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The Fed model compares the forward earnings yield of the stock market with 10-year government bond yields. The model assumes that investors view stocks and bonds as competing assets and will purchase whichever asset has a higher yield, according to an article in Quarterly Review of Economics and Finance May 2009 issue.

Income investors will always be in a dilemma over whether to purchase fixed income securities such as bonds, or to buy stocks with competitive yields. Companies that pay generous dividends tend to perform well in an era of mild inflation.

More than half of the total global stock market capitalization is outside the U.S. borders. The reason to have foreign dividend-paying stocks is for income and growth from economies globally, especially in an environment that features weakening US dollar.

14 ADRs With 5%+ Dividends

Prospective foreign companies often come to the U.S. for financing, and that means a greater number of investment opportunities for income investors in ADRs. I go over all foreign companies listed in U.S exchanges (NASDAQ and NYSE). The following are ADRs with dividends higher than 5%, market cap greater than $1 billion and forward P/E lower than 15:

Name (Symbol)
Forward P/E (1yr)
Yield
Market Cap
MAGYAR TELEKOM (MTA)
10
19%
4.17B
ENERSIS S A (NYSE:ENI)
13
11%
637.41B
TELECOM CP N Z (NZT)
13
10%
2.05B
Partner Comm (NASDAQ:PTNR)
3
8%
2.94B
DEUTSCHE TELE AG ADS (DT)
13
7%
68.09B
CPFL ENERGIA SA ADS (NYSE:CPL)
13
7%
9.94B
FRANCE TELECOM ADS (FTE)
10
6%
70.66B
HELLENIC TELE ADS (OTE)
9
6%
7.74B
BP PLC (NYSE:BP)
9
6%
180.71B
ECOPETROL SA (NYSE:EC)
15
6%
52.17B
MOBILE TELSYS OJSC (NYSE:MBT)
10
5%
18.84B
TOTAL S.A. (NYSE:TOT)
9
5%
142.22B
PORTUGAL TELECM (NYSE:PT)
14
5%
11.07B
TELEFONICA SA (NYSE:TEF)
10
5%
132.75B

Not surprisingly, these companies are either in telecom sector or energy related industries. They yield plenty, and many have some solid fundamentals to vouch for.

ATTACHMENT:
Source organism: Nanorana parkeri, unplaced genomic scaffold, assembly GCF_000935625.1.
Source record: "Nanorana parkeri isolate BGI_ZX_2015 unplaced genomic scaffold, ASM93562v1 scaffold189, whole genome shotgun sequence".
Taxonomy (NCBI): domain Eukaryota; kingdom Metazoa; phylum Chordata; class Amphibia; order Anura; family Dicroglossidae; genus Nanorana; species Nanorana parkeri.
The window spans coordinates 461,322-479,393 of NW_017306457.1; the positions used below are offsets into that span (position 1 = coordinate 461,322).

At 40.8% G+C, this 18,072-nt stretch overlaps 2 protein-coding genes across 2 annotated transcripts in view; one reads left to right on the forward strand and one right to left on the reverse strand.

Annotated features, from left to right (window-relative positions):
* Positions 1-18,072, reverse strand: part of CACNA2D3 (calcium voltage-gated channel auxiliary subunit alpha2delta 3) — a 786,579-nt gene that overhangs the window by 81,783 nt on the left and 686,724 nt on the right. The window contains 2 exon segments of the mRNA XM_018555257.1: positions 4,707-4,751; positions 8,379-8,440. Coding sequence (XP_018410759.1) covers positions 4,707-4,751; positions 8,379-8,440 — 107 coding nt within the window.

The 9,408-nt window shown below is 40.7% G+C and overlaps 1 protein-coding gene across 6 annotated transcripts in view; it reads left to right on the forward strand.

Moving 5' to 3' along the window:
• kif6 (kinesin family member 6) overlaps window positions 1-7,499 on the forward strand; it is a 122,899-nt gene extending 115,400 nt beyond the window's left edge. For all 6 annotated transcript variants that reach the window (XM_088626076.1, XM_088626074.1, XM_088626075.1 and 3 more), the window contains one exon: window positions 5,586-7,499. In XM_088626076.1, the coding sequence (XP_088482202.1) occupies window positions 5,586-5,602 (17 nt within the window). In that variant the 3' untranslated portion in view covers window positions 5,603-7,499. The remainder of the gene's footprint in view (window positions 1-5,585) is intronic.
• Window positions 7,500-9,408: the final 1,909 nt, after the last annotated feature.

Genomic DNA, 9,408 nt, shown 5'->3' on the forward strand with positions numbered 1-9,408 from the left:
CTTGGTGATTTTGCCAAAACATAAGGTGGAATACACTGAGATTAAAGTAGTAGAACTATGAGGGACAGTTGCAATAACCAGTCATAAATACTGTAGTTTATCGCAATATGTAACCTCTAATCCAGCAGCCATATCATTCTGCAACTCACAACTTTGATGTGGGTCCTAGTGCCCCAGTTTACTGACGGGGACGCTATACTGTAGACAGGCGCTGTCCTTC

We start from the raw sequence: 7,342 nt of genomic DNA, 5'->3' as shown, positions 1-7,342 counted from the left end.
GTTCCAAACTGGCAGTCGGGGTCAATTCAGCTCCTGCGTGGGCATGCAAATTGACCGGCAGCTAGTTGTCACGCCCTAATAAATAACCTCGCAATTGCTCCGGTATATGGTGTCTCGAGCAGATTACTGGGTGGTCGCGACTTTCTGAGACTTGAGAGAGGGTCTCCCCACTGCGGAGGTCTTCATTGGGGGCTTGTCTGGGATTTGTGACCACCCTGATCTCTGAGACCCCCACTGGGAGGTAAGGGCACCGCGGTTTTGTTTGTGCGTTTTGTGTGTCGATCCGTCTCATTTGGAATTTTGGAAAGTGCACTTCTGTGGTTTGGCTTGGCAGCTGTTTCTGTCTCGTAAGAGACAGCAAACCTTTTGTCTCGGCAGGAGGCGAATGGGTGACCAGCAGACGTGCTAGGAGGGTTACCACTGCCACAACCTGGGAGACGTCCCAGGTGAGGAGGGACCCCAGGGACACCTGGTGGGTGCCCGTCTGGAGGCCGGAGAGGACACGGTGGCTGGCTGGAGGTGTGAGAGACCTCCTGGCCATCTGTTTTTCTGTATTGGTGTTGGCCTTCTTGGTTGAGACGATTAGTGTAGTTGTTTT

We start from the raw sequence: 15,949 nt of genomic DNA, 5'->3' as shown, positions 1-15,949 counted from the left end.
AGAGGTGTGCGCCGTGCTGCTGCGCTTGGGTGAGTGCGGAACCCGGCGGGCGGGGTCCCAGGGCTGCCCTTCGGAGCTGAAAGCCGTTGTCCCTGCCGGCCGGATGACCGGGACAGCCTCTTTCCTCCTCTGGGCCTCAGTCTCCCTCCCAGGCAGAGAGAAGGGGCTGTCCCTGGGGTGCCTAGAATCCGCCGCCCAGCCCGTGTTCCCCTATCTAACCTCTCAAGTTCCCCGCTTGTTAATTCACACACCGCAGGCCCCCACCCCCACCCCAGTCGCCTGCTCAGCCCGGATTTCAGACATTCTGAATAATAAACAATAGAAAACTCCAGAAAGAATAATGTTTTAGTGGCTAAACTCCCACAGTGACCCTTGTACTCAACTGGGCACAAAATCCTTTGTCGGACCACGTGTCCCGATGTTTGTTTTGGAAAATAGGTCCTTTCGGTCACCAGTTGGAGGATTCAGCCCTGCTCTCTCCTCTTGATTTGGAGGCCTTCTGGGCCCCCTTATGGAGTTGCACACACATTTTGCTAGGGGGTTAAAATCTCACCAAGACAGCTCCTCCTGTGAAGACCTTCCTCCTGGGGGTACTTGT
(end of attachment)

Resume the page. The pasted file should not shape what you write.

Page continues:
Telecom

The U.S.’s telecom market is mature with very little growth out there. However, there are still more opportunities for foreign telecom companies, especially in emerging markets.

Magyar Telekom (MTA) provides telecommunication services in Hungary and internationally. Partner Communications (PTNR) operates a mobile telecommunications network in Israel. Hellenic Telecommunications (OTE) is a telecommunications services provider in Greece, Albania, Bulgaria, and Romania.

Mobile Telesystems (MBT), the Russian mobile telecom company, became a mobile/land-line provider this week with the purchase of COMSTAR-UTS. This gives it an entry into broadband - one of the country's underdeveloped markets. Russia has vast stores of oil and gold, the world’s 3rd largest currency reserves, and a relatively low net debt-to-GDP ratio.

Telecom Corp. of New Zealand Ltd. (NZT), Deutsche Telekom (DT), FRANCE TELECOM (FTE) and Telefonica SA (TEF) are all in developed markets. Portugal Telecom (PT) is investing heavily in a fiber network and TV service in Portugal and in 3G & 3.5G technology in Brazil.

Utilities/Energy

Enersis S.A. (ENI) engages in electric power generation in Argentina, Brazil, Chile, Colombia, and Peru. CPFL Energia S.A (CPL) serves residential, industrial, and commercial customers in Brazil. Ecopetrol S.A. (EC) is a crude oil and gas giant in Columbia.

Main International ETFs With 5%+ Dividends

Name (Symbol)
Yield
WISDOMTREE EX-FINL (NYSEARCA:DOO)
12%
WISDOMTREE PACFC EQ (DNH)
10%
WISDOMTREE DEFA (NYSEARCA:DTH)
9%
WISDOMTREE PAC TTL (DND)
9%
WISDOMTREE EUR TDIV (DEB)
8%
WISDOMTREE INTL LC (NYSEARCA:DOL)
8%
WISDOMTREE DEFA (NYSEARCA:DWM)
7%
WISDOM TR EM MKT (NYSEARCA:DEM)
7%
VANGRD EUROPEAN ETF (NYSEARCA:VGK)
6%

Conclusion

An investor who missed the 10 best performance days, out of 110,000 trading days, would have had a portfolio that was 69% less valuable than a passive portfolio. Avoiding the 10 worst days would have resulted in a portfolio that was 337% more valuable than a passive investment, according to an article titled “Black Swans in Emerging Markets” in Journal of Investing Summer 2009 issue.

When crisis strikes, the people who sell first get the best price, if they can move ahead of a wave of forced sales. If you are not a trader or can’t time the market, the best way is to find solid-yielding companies and stay invested.

Fundamental metrics such as P/E and dividend yields are too narrowly focused to stand alone as a single measure of a stock. Inconsistent dividends in the past mean that the dividend yields can't be counted on. By combining different methods of valuation, you can get a better view of a company.

Note: I will be in China for the rest of December. Happy holidays and happy trading!.

Disclosure: I have long position on CPL. Data is from Yahoo Finance as of December 4, 2009.

Source: 14 Foreign Blue Chip Stocks with Dividends Greater than 5%